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NCRGE Director Named Associate Dean


Professor Del Siegle has been named Associate Dean for Research and Faculty Affairs for the Neag School.

Siegle, a professor of gifted education in the Neag School’s Department of Educational Psychology, where he has served as department head since 2011, will officially join the Dean’s Office leadership team on Jan. 3, 2017.

In his new role, Siegle will serve as the dean’s designee on all matters related to research and faculty affairs and will work collaboratively with departments, programs, faculty, professional staff, and others on a range of responsibilities, including overseeing faculty personnel matters; providing leadership for the research enterprise in the Neag School; facilitating faculty development in the areas of tenure, promotion, and research; and serving as the liaison between the Neag School and UConn’s Office of the Vice President for Research.

“Del has a depth and breadth of knowledge and far-reaching scholarly success in education research on the national and international levels that make him an ideal fit for this position,” says Dean Gladis Kersaint. “We’re excited to have him take this position on as the Neag School continues to advance its research efforts and pursue meaningful scholarship in its strategic areas of focus, and we are grateful to Sandy Chafouleas for her dedicated service in the roles of Associate Dean and Director of Research over these past two years.”

Siegle joined UConn in 1999, after serving four years as an assistant professor at Boise State University. He is a past president of the National Association of Gifted Children and has served on the board of directors of The Association for the Gifted. He is chair of the AERA Research on Giftedness, Creativity, and Talent SIG. He was co-editor of the Journal of Advanced Academics and is currently co-editor of Gifted Child Quarterly. He also writes a technology column for Gifted Child Today. His research interests include web-based instruction, motivation of gifted students, and teacher bias in the identification of students for gifted programs. Along with Gary Davis and Sylvia Rimm, he is an author of the popular textbook Education of the Gifted and Talented (6th ed.). He is the principal investigator and director of the National Center for Research on Gifted Education (NCRGE).

South Korean Educators Visit NCRGE

A contingent of 73 gifted and talented educators from South Korea recently visited the National Center for Research on Gifted Education at the University of Connecticut. The group of teachers is touring the U.S. to learn more about gifted education practices. NCRGE director Dr. Del Siegle share recent NCRGE research findings and NCRGE Research Associate Dr. Rachel Mun share results of the recently completed review of literature on identification and service practices with EL gifted students. Dr. Mun is fluent in Korean and made her presentation in Korean.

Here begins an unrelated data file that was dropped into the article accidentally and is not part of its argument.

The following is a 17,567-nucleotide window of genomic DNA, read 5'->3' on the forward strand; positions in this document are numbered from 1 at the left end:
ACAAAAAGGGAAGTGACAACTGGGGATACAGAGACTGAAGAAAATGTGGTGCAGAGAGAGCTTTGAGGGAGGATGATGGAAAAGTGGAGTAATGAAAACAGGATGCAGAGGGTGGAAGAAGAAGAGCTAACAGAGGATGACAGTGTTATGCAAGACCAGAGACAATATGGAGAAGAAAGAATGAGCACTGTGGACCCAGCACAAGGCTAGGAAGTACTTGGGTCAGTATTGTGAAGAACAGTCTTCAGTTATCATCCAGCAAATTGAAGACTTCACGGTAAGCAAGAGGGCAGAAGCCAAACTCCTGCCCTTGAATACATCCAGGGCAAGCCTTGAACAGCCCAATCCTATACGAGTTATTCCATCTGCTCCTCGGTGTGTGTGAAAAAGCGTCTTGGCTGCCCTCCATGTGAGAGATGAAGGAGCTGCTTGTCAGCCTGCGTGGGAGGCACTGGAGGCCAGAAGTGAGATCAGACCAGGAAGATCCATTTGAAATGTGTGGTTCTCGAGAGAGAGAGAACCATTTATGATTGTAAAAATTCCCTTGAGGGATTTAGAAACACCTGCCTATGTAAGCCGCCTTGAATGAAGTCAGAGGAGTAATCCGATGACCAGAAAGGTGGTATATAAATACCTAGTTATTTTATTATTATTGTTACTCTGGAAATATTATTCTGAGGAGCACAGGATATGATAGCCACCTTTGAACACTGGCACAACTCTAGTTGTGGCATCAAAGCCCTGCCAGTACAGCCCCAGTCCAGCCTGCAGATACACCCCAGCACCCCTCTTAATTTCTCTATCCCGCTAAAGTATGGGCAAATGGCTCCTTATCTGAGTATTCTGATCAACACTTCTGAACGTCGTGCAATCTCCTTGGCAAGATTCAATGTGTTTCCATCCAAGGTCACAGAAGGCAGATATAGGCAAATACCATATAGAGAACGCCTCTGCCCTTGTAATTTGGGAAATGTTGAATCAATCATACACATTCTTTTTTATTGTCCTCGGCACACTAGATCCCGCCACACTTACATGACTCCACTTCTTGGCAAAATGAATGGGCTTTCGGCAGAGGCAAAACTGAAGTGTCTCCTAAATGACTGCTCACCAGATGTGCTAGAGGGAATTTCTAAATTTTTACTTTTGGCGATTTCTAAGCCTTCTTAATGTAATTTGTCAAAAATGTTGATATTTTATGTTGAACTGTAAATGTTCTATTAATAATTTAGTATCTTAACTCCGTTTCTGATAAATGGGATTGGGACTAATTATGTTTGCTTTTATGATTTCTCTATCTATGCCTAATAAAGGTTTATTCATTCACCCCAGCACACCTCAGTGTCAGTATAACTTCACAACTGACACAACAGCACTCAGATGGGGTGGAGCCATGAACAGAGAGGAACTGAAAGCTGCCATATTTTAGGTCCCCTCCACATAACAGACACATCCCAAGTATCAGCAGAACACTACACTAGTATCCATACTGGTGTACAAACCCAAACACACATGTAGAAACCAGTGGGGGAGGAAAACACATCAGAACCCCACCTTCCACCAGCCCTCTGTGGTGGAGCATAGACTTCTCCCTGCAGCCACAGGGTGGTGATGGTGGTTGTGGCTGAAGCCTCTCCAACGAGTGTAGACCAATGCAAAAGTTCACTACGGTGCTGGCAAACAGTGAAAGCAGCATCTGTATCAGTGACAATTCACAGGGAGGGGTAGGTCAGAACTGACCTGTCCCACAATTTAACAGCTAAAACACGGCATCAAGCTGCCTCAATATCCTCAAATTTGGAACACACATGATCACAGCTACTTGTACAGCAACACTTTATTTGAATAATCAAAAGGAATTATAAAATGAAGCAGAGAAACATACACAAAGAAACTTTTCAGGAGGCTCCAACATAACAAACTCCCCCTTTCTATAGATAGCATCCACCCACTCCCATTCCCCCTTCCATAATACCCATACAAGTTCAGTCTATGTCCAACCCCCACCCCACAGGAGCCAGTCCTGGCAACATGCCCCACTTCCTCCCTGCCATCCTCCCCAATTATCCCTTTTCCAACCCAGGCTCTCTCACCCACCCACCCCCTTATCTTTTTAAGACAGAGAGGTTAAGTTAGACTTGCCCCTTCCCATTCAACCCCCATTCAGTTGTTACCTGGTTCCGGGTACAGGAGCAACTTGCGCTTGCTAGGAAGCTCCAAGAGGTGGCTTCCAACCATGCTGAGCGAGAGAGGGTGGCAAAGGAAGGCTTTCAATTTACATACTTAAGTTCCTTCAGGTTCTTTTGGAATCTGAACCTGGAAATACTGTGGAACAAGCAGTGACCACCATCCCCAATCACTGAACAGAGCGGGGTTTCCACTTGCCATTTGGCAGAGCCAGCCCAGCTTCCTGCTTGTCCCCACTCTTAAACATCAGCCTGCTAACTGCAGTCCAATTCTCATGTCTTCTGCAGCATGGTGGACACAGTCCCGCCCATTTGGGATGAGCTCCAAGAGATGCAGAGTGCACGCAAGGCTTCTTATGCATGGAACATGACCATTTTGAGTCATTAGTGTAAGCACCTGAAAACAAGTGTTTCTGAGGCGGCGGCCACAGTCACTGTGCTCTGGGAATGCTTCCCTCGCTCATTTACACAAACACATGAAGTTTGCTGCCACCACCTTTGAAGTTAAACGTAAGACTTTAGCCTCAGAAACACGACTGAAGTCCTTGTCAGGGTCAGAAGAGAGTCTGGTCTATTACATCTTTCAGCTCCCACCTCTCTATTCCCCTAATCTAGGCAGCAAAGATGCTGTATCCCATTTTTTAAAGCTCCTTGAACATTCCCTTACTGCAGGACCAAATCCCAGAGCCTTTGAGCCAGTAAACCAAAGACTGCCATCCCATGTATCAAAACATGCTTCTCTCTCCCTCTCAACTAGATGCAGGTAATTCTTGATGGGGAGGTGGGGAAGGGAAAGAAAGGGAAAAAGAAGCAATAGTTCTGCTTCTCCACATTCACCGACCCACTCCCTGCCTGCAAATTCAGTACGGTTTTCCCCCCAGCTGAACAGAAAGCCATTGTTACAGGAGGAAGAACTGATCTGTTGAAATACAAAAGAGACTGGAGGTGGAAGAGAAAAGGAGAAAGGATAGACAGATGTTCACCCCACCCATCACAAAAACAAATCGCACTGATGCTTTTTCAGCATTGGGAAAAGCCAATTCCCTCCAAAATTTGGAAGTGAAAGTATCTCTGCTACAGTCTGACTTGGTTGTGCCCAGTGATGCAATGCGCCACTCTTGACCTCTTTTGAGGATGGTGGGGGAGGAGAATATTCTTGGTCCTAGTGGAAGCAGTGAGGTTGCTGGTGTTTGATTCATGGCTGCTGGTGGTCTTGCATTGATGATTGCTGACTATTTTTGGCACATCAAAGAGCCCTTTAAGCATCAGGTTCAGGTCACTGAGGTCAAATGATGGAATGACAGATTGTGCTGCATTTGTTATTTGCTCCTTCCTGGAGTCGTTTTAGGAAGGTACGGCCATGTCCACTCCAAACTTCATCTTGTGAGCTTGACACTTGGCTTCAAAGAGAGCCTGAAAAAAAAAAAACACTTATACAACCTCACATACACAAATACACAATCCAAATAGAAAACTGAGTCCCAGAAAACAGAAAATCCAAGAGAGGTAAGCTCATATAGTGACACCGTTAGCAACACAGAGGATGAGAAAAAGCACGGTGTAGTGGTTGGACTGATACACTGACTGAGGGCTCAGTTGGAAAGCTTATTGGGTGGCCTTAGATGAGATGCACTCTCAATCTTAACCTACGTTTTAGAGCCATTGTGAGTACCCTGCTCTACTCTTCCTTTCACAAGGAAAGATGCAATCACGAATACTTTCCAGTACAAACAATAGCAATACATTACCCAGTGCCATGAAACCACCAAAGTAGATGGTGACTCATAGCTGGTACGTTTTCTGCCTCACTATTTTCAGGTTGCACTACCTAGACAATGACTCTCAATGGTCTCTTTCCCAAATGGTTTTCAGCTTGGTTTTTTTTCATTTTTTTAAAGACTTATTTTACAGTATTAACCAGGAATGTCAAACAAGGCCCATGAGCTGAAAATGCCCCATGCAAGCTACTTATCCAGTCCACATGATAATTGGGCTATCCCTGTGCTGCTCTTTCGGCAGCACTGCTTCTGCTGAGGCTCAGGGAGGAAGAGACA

South Korean Educators Visit NCRGE

NCRGE Theory of Change Published in JEG

Rashea Hamilton Receives Dissertation Award

Dr. Rashea Hamilton was selected as the recipient of the 2015 William E. Loadman Outstanding Dissertation Award for Educational Psychology at The Ohio State University. This award is given annually to the Ph.D. student who has completed and defended the most outstanding dissertation in each academic area during the previous year. Dr. Hamilton joined the NCRGE as a Research Associate in October 2015.

Rashea Hamilton receives dissertation award

Picture: Dr. Rashea Hamilton (center) is presented with a William E. Loadman Dissertation Award by donor Professor Emeritus William E. Loadman (left) and Dr. Eric Anderman, her advisor and the chair of the Department of Educational Studies.

NCRGE Director Receives National Award for Impact on Gifted Education

Dr. Del Siegle was recognized for his impact on gifted education as recipient of the 2016 Palmarium Award, presented Feb. 4 in Denver.

The Institute for the Development of Gifted Education at the University of Denver presented the award during its annual conference.

Siegle is a professor of gifted and talented and Head of the Department of Educational Psychology in the Neag School of Education at UConn. He also serves as director of the National Center for Research on Gifted Education, the federal government’s only funded national center on giftedness.

The Palmarium Award is presented to the individual most exemplifying the vision of the Institute for the Development of Gifted Education: A future in which giftedness will be understood, embraced and systemically nurtured throughout the nation and world. Recipients demonstrate that vision through practical impacts on education, advocacy outreach, educational publications and influential research.

“I am honored and humbled to receive the third annual Palmarium Award,” Siegle said.

After receiving the award, Siegle delivered a talk titled Tips for Making a Difference in Young People’s Lives, addressing important attitudes toward learning that enable young people to be successful.

Siegle is a past president of the National Association for Gifted Children, the largest organization dedicated to promoting the needs of gifted and talented children. He is also chair of the American Educational Research Association’s Research on Giftedness, Creativity, and Talent SIG. With over 650 state, national, and international presentations and over 100 articles, book chapters, and books on gifted and talented education, Siegle is nationally recognized for his work on motivation and underachievement of gifted students.